My guides throughout last summer's adventures in France were Allysha Lavino, founder of Sacred Mystery Tours, and her charismatic Merlin-esque mentor Henry Lincoln, renowned as the co-author of the famous (some might say infamous) book The Holy Blood and The Holy Grail. Allysha's own debut novel, The Heretic, based on the mysteries of the Languedoc region and funded through a massively successful Kickstarter campaign, has just recently hit the shelves, making this the ideal time to revisit a hot topic. The Heretic is a multi-layered mystery adventure, rich in hidden gems and Easter Eggs for those with eyes to See. It has everything you could wish for from a fast-paced thriller - car chases, clifftop peril, romance, treachery and intrigue. But it's much more than just a novel - it's a tool for stimulating spiritual advancement, a guide, a map, a compass, an initiation. Its treasures are priceless and it has something to offer everyone, no matter on what level they choose to read it.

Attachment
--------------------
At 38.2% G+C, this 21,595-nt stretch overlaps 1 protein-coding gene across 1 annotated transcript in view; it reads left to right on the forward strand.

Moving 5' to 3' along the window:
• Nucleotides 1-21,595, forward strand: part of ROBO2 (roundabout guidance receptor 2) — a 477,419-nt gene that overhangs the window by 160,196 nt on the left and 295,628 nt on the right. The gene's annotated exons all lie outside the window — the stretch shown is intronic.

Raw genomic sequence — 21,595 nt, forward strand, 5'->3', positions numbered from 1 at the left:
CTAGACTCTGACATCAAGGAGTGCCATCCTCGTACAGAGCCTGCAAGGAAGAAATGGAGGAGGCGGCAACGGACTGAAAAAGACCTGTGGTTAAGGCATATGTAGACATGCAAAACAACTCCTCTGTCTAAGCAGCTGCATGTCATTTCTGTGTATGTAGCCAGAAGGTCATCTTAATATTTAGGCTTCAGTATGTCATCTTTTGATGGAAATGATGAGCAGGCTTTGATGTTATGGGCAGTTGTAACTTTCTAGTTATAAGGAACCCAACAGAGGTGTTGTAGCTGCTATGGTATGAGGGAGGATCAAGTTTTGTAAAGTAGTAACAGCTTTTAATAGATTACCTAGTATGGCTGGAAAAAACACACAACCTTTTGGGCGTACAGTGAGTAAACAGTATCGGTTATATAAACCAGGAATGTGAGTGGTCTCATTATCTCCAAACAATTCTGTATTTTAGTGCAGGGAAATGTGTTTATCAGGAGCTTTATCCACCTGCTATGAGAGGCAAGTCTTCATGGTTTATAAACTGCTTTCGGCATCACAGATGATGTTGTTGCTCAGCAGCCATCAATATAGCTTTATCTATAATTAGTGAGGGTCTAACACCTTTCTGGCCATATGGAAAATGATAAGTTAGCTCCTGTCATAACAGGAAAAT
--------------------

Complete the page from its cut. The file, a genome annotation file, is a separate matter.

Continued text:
The hero of the story, Lily Ann Harper, is a cultural anthropologist whose research into sacred sites around the world leads her to the Pyrenean village of Rennes-le-Chateau, famous for the enduring mystery of its 19th Century parish priest, Bérenger Saunière, who somehow become an overnight millionaire whilst renovating the village church in 1887. Once in the Razès Valley, a meeting with the mysterious Sir Anthony Leclair sees Lily sucked into an ancient mystery involving the geometry of key landmarks in the region, and before long she finds her very life under threat from shadowy operators who want to keep the secrets of the Languedoc to themselves. At the outset of the novel, Lily is burdened with a near paralysing level of grief following the assassination a year earlier of her beloved grandmother, international peace worker Helena Clary, and this trauma provides a powerful emotional backdrop to her subsequent adventures, during which she undergoes a journey of healing, awakening and self-discovery with which many readers will be able to identify. The narrative switches seamlessly between time periods, with Lily's contemporary investigations punctuated by dramatic historical flashbacks highlighting the region's rich backstory involving the Knights Templar and the brutal massacre of the Cathars during the Albigensian Crusades, all of which are key ingredients of the over-arching mystery.